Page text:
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How did we get to here?

Join Senior Editor Vic Ketchman as he tackles the fans' tough questions.

Ron from Stowe, VT:
What are you most proud of in your professional career? Is there anything in your career that you have left that you really hope to accomplish or experience?

Vic: I'm proud of the longevity. Thirty-nine years is a long time to do anything. I remember the first story I did and a lot of the ones along the way. I think I have a reputation with my subjects for being fair and honest and I think my readers believe my work to be a full disclosure of the event I'm covering. Frankly, I've never found the news difficult to report. It is what it is. I've always worked hardest at entertaining readers and providing a feel for the event I'm covering, which is largely the attitude of a reporter who grew up writing for P.M.s. The A.M. guys always got the scoops, so they only had to report the news. The P.M. guys have to put a slant on the news and make it entertaining, controversial, and provocative. The thing I love most about writing for is it has allowed me to experience the joy of being an A.M. reporter. It's allowed me to use both styles. I think I'm most proud of I think it's a fantastic news medium and we're doing new and exciting things with it all the time. We've got some things planned I think everyone is really going to like. As far as what's left to accomplish: I'd like to cover one more Super Bowl team. It's been a long time since I've done it.

Sherman from Middleburg, FL:
Is the Major League Baseball draft less interesting than the NFL draft because of Kiper, the reality of minor league development or the fact that "Ask Vic" doesn't need to grace it with comment?

Vic: It's because of the inevitability of minor league development. Fans know it'll be a long time before they see the players drafted in the uniform of the team that drafted them. They also know the likelihood is they'll never see the majority of those players in the uniform of the team that drafted them. The NFL draft offers immediacy. The players it drafts will be on the field with the teams that drafted them the following weekend in mini-camp. They'll have a chance to be in the starting lineup on opening day. Football fans can follow through training camp and the preseason the progress of every player selected, whereas the players selected in the Major League draft will immediately disappear from view for a long time, as they begin their long and unheralded march through the minor leagues.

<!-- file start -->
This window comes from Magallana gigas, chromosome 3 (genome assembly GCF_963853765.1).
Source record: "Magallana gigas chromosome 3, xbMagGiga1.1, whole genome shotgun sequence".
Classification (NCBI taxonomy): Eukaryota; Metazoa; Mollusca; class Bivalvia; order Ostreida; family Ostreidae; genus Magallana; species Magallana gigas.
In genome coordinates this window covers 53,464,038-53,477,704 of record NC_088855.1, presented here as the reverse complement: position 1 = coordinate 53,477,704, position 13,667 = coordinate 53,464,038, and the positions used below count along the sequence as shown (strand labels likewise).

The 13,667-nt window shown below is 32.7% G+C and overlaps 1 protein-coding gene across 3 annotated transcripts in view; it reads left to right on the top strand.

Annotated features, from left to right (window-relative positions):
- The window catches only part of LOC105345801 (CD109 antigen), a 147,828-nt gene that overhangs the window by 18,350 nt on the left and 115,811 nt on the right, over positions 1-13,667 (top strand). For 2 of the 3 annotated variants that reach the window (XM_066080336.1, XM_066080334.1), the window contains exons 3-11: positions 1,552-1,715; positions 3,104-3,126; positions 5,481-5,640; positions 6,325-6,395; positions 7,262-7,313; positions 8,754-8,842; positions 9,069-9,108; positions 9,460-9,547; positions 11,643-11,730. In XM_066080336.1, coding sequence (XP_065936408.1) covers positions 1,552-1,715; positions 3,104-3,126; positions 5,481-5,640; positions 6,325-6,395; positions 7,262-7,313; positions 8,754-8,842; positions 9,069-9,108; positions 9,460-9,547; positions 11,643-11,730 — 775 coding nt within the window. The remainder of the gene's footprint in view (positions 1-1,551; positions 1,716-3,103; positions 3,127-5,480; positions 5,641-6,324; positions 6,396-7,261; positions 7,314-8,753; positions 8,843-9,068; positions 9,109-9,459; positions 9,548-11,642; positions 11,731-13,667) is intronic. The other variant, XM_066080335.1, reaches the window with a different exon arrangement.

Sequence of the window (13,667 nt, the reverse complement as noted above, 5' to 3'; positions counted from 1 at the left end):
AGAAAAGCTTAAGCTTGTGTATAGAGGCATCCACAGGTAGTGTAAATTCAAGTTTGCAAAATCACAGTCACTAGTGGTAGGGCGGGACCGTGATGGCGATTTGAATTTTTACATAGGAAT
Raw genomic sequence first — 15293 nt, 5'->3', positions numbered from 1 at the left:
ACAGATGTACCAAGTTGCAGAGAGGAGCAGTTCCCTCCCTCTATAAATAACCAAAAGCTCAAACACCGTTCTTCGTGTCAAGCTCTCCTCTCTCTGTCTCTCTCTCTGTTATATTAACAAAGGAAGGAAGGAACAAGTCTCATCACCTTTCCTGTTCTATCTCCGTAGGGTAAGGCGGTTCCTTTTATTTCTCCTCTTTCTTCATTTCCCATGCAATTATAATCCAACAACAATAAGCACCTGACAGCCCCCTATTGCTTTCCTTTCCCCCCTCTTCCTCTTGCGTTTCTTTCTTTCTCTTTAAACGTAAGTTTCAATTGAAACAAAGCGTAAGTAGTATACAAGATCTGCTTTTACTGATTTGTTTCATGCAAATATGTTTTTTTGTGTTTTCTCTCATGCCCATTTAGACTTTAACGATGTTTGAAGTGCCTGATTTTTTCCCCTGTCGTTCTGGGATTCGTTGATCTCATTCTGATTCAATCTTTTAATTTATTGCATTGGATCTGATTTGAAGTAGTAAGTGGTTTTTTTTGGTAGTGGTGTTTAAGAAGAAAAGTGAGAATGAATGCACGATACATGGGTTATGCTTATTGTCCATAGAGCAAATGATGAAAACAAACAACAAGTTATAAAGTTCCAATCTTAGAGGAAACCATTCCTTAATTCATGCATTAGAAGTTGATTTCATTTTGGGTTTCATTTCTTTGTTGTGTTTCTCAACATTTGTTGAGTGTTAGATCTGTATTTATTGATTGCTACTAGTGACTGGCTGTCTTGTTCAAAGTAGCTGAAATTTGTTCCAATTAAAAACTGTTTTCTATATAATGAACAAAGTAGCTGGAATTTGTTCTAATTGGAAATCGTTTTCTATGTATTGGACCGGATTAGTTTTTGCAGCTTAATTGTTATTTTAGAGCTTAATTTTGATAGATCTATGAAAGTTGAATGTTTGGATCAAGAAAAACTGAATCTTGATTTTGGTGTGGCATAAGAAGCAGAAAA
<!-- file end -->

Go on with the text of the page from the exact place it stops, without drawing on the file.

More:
Joe from Jacksonville:
Do you have any update on Zach Miller?

Vic: Miller has some kind of a foot injury. Specific information has not been offered. I asked Jack Del Rio about Miller's status on Monday and coach Del Rio said: "He's making progress. He's just not ready to go, yet."

Justin from Jacksonville:
In your 30-plus years of sports journalism, what has been the greatest surprise? Thank you for your time.

Vic: I remain stunned that the owners agreed to the terms of the 2006 Collective Bargaining Agreement. When I started covering the NFL, minimum wage for an undrafted rookie was about 20-grand. I can remember that as a second-round pick in 1974 Jack Lambert got a $15,000 signing bonus and a $35,000 rookie salary. In 1987, the owners used replacement players to crush the players union, putting the owners in a position that they could pretty much pay their players anything they wanted. So how in the heck did we get from there to here so quickly? Why, after all the years of holding the line and making the game affordable for fans, did the owners allow the players to go from crushed in '87 to getting 60 percent off the top on all football revenue? I wish I had an answer.

Joshua from Jacksonville:
I have to disagree with coach Del Rio on his stance on fighting. Fighting between rival teams, on the field and in a tight game is one thing. To fight another team member, on the practice field at the end of practice, is immature. If you are not mature enough to pick yourself up and forgive a teammate, you don't deserve to be on the field, on the team or even in the NFL.